Solubility Rules & Chart

solubility rules & precipitates

Solubility is one of most interesting parts of chemistry. Watching a colorful precipitate form, or redissolve, can be very exciting. In this article, we look at the common solubility rules of chemistry, which state which anions and cations are usually soluble, and which aren’t. We will also display a solubility chart that states the solubility of many common ionic compounds.

These solubility rules can help you predict if a precipitate will form when two ionic compounds are mixed in a solution. If all combinations of ions are soluble, then no precipitate will form, and you will often be unable to isolate a single compound.

Solubility Rules

  1. Salts of the alkali metals, plus NH4+, are usually soluble. This includes Li+, Na+, K+, Rb+, Cs+
  2. Nitrates, with the NO3 ion, are always soluble. So are acetates, chlorates and perchlorates.
  3. Chlorides, bromides and iodides are soluble, except for Ag+, Pb+2, and Hg2+2
  4. Silver compounds are insoluble, except for silver nitrate and silver acetate
  5. Sulfates are soluble, except for Ca+2, Sr+2, Ba+2, Pb+2, and Ag+2
  6. Hydroxides are insoluble, except for the alkali metals which are soluble, and the alkaline earth metals Mg+2, Ca+2, Sr+2, Ba+2 which are slightly soluble
  7. Sulfides are highly insoluble, except for the alkali metals and alkaline earth metals
  8. Carbonates are insoluble, except for the alkali metals and NH₄⁺
  9. Chromates are insoluble, except for the alkali metals and NH₄⁺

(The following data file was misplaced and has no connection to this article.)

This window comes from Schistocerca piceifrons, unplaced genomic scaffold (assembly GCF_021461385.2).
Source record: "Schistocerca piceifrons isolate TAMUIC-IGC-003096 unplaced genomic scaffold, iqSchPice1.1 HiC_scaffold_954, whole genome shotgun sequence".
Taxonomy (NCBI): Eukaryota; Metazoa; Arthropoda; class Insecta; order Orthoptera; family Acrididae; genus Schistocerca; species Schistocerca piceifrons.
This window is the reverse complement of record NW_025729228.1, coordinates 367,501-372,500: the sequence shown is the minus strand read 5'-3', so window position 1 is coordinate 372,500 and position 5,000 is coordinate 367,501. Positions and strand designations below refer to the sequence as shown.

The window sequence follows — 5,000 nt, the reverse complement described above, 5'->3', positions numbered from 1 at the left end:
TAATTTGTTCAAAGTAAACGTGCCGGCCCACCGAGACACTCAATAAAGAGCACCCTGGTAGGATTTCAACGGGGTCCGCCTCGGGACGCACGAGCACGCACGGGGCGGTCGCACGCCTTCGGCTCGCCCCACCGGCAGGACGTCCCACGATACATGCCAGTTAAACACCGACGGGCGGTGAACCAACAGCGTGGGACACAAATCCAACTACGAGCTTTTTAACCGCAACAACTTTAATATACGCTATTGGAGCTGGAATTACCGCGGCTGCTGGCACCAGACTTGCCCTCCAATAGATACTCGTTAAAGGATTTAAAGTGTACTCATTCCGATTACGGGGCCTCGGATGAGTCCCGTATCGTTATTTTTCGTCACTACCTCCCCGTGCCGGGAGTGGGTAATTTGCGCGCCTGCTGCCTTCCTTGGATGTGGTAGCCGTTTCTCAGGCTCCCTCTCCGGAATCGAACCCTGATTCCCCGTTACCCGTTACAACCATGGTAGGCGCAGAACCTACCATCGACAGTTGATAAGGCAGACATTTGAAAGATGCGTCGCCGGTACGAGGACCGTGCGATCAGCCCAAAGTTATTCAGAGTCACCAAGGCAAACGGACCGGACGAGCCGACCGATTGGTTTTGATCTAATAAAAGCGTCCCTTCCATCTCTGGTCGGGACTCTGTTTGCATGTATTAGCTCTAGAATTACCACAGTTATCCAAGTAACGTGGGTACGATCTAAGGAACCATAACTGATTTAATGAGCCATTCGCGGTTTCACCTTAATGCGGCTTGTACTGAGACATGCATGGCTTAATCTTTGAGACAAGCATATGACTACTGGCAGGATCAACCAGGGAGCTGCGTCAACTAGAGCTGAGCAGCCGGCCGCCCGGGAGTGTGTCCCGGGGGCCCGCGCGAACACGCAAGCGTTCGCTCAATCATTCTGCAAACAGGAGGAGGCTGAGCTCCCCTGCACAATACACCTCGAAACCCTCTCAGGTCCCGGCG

10. Phosphates are insoluble, except for the alkali metals and NH₄⁺
  11. Fluorides are insoluble, except for the alkali metals and NH₄⁺

What is Solubility?

Let’s discuss solubility and some terms associated with it.

  • Insoluble – less than 1 gram dissolves in a liter
  • Slightly soluble 1-10 grams dissolves in a liter
  • Sparingly soluble 10-30 grams dissolves in a liter
  • Soluble – more than 30 grams dissolve in a liter
  • Precipitate – what comes out of solution when a compound that is formed is not soluble
  • Coffee filter – a great way to separate your precipitate from the solution!
  • Saturated solution – a solution that has the maximum amount of the compound dissolved into solution
  • Supersaturated solution – one that has more than the maximum dissolved. This is done usually by forming a saturated solution in hot water, and then letting the solution very slowly cool without any seed crystals present
  • Solvent – the liquid that dissolves your compound
  • Supernate – the solution that is left after a precipitate is removed or filtered out

The solubility rules in this article are in water at room temperature. Some compounds can have very different solubilities in hot or cold water. For example, potassium bromate is quite soluble in hot water, but only slightly soluble in very cold water.

Even the most insoluble ionic compounds will dissolve into ions to a very small degree. The solubility product constant, known as the Ksp value, allows you to calculate how much will actually dissolve.